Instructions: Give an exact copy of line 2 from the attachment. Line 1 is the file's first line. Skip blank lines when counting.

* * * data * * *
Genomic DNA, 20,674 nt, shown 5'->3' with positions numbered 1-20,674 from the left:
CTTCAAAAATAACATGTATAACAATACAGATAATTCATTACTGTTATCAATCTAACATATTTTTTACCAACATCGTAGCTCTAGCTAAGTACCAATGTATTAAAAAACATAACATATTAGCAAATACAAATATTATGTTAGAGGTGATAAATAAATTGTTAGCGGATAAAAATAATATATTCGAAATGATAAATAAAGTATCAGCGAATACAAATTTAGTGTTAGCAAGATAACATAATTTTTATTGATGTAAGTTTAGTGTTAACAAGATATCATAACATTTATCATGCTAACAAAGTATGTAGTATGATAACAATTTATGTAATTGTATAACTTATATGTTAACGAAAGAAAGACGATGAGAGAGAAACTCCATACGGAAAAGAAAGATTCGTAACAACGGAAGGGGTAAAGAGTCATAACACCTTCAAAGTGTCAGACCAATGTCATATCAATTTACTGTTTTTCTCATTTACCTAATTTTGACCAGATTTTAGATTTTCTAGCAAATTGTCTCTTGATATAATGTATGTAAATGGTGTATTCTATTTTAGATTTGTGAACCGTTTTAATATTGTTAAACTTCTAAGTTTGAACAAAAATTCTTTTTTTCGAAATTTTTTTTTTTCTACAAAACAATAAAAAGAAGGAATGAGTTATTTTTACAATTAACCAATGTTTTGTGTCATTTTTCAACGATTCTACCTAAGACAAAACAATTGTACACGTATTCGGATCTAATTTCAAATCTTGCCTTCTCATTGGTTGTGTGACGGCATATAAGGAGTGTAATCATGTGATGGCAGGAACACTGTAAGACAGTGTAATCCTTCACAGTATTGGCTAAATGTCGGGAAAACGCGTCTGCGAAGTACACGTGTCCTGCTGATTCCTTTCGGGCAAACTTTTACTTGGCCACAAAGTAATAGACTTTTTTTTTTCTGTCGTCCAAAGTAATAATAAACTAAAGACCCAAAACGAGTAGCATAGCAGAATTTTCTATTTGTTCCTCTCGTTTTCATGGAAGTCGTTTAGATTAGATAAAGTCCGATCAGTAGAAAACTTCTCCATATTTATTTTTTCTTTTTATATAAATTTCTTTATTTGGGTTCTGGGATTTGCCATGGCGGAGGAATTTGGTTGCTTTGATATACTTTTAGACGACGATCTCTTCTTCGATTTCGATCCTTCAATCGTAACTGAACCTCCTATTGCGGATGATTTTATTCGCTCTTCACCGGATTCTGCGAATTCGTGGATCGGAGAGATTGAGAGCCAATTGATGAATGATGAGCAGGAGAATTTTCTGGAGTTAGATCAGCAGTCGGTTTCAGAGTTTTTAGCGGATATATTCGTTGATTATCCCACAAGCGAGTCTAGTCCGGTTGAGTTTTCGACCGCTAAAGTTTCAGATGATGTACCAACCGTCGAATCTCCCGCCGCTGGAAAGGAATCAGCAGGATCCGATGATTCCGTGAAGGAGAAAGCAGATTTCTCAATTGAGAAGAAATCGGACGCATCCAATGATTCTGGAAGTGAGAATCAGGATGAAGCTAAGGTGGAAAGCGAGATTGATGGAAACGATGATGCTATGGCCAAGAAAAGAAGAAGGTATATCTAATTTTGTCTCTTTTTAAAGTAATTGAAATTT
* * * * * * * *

CTTCAAAAATAACATGTATAACAATACAGATAATTCATTACTGTTATCAATCTAACATATTTTTTACCAACATCGTAGCTCTAGCTAAGTACCAATGTATTAAAAAACATAACATATTAGCAAATACAAATATTATGTTAGAGGTGATAAATAAATTGTTAGCGGATAAAAATAATATATTCGAAATGATAAATAAAGTATCAGCGAATACAAATTTAGTGTTAGCAAGATAACATAATTTTTATTGATGTAAGTTTAGTGTTAACAAGATATCATAACATTTATCATGCTAACAAAGTATGTAGTATGATAACAATTTATGTAATTGTATAACTTATATGTTAACGAAAGAAAGACGATGAGAGAGAAACTCCATACGGAAAAGAAAGATTCGTAACAACGGAAGGGGTAAAGAGTCATAACACCTTCAAAGTGTCAGACCAATGTCATATCAATTTACTGTTTTTCTCATTTACCTAATTTTGACCAGATTTTAGATTTTCTAGCAAATTGTCTCTTGATATAATGTATGTAAATGGTGTATTCTATTTTAGATTTGTGAACCGTTTTAATATTGTTAAACTTCTAAGTTTGAACAAAAATTCTTTTTTTCGAAATTTTTTTTTTTCTACAAAACAATAAAAAGAAGGAATGAGTTATTTTTACAATTAACCAATGTTTTGTGTCATTTTTCAACGATTCTACCTAAGACAAAACAATTGTACACGTATTCGGATCTAATTTCAAATCTTGCCTTCTCATTGGTTGTGTGACGGCATATAAGGAGTGTAATCATGTGATGGCAGGAACACTGTAAGACAGTGTAATCCTTCACAGTATTGGCTAAATGTCGGGAAAACGCGTCTGCGAAGTACACGTGTCCTGCTGATTCCTTTCGGGCAAACTTTTACTTGGCCACAAAGTAATAGACTTTTTTTTTTCTGTCGTCCAAAGTAATAATAAACTAAAGACCCAAAACGAGTAGCATAGCAGAATTTTCTATTTGTTCCTCTCGTTTTCATGGAAGTCGTTTAGATTAGATAAAGTCCGATCAGTAGAAAACTTCTCCATATTTATTTTTTCTTTTTATATAAATTTCTTTATTTGGGTTCTGGGATTTGCCATGGCGGAGGAATTTGGTTGCTTTGATATACTTTTAGACGACGATCTCTTCTTCGATTTCGATCCTTCAATCGTAACTGAACCTCCTATTGCGGATGATTTTATTCGCTCTTCACCGGATTCTGCGAATTCGTGGATCGGAGAGATTGAGAGCCAATTGATGAATGATGAGCAGGAGAATTTTCTGGAGTTAGATCAGCAGTCGGTTTCAGAGTTTTTAGCGGATATATTCGTTGATTATCCCACAAGCGAGTCTAGTCCGGTTGAGTTTTCGACCGCTAAAGTTTCAGATGATGTACCAACCGTCGAATCTCCCGCCGCTGGAAAGGAATCAGCAGGATCCGATGATTCCGTGAAGGAGAAAGCAGATTTCTCAATTGAGAAGAAATCGGACGCATCCAATGATTCTGGAAGTGAGAATCAGGATGAAGCTAAGGTGGAAAGCGAGATTGATGGAAACGATGATGCTATGGCCAAGAAAAGAAGAAGGTATATCTAATTTTGTCTCTTTTTAAAGTAATTGAAATTT